Bachelet and Company’s Amnesia on Communist East Germany
By Jorge Gómez Arismendi
Español“No one has any intention of building a wall,” Walter Ulbricht, former president of the German Democratic Republic (East Germany), declared in June 1961. Just two months later, construction began on the barrier that would divide Berlin, and the world, for 28 years.
Much has been said about the wall since its fall in 1989, but far less about what was hidden behind it, least of all in Chile. President Bachelet carefully avoided the issue on her visit to Germany in October. When asked about her exile in the GDR during the Pinochet dictatorship (1973-1990), she only noted that she appreciated German hospitality during those years.
In 1993, Erick Honecker, president of East Germany when the wall came down, fled to Santiago, Chile, having avoided prosecution on humanitarian grounds due to a terminal cancer diagnosis. The year before, the release of the archives of his secret police force, the Stasi, revealed to the world why East Germans were willing to risk their lives in an attempt to escape the socialist paradise.
Anyone who dared to cross the border was a traitor, and was to be shot accordingly. 174 people died in the attempt.
The archives reveal the existence of a systematic network of repression and surveillance, including the use of tapped phone lines, intercepted mail communication, and more than 30,000 state informants. German communist leaders remained loyal to the memory of Stalin, who first brought “the simple, ordinary, and modest people” of East Germany into “the great state machinery” of the USSR.
Under the guise of an “anti-fascist protective barrier,” the wall — and accompanying militarised borders dividing the rest of Germany in two — prevented a mass exodus of East Germans, like the 200,000 that managed to escape to the West in 1960 alone. Honecker’s orders were clear: anyone who dared to cross the border was a traitor, and was to be shot accordingly. Between 1961 and 1989, 5,075 people were able to evade watchtowers, concrete barriers, barbed wire, attack dogs, and escape to West Germany from East Berlin. 174 people died in the attempt.
Did Bachelet know that the father of current German President Joachim Gauck, with whom she met last week, was arrested and sent to Siberia in 1951 by the same communist regime that offered her protection — the same regime that she is so grateful for? Life is full of paradoxes.
In Chile, some choose not to speak of East Germany, just like their president. It makes them uncomfortable. They seem to demonstrate a selective historical memory during discussions of dictators inspired by ideologies that many of them continue to defend. These ex-socialists don’t make the same pronouncements in public that they make behind closed doors: that Chileans in East Germany knew they were under surveillance, and they now know this was a form of tyranny.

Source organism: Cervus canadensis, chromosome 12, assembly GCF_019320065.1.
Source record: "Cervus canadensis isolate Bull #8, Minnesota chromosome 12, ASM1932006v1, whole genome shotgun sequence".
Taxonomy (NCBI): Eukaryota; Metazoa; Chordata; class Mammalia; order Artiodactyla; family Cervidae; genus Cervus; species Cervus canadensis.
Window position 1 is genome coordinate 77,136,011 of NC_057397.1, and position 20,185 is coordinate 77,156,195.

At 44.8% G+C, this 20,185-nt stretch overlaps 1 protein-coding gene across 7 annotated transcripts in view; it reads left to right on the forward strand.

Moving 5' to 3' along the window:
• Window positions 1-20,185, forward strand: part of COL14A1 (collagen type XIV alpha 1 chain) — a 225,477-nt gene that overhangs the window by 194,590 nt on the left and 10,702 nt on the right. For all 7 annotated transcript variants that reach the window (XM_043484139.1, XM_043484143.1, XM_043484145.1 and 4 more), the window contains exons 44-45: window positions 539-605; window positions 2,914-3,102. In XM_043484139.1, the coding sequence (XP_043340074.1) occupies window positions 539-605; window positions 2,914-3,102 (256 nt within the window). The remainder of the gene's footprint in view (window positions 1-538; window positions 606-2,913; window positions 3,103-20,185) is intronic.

They can’t accept the fact that communism produced a repressive state apparatus, rather than political and societal solidarity.
They can’t accept the fact that the regime they once considered a humane, brotherly, and egalitarian democracy produced a repressive state apparatus, rather than political and societal solidarity. It was a regime that went great lengths to shut off its citizens from the rest of the world, violating the human rights of thousands of Germans.
This double standard can only be due to a mixture of fanaticism and cynicism. Those who speak openly in support of human rights and democracy, but who simultaneously wax nostalgic about dictatorial regimes, display both discursive incoherence and intellectual dishonesty.
The Berlin Wall Documentation Center displays the facts. There is a memorial museum there as well, because, just as with the brutality of Chile’s own dictatorship, there were people who were denied a proper burial of their loved ones. The true circumstances of their deaths were only known after the Stasi archives were opened.
The Chilean left refuses to honestly discuss the regime they once enthusiastically supported. But this discussion is necessary if we want to promote democratic principles and respect for human rights in our country, as well as around the world.
As Roberto Ampuero recently said while launching his new book, Detrás del Muro (Behind the Wall), “As Chileans, we agree on the need to reject dictatorships with our hearts and minds, regardless of whether you are from the right or left.”
Jorge Gómez Arismendi is a journalism graduate from the University of Santo Tomas and professor of political science at the University of Chile.
Translated by Alex Clark-Youngblood. Edited by Laurie Blair.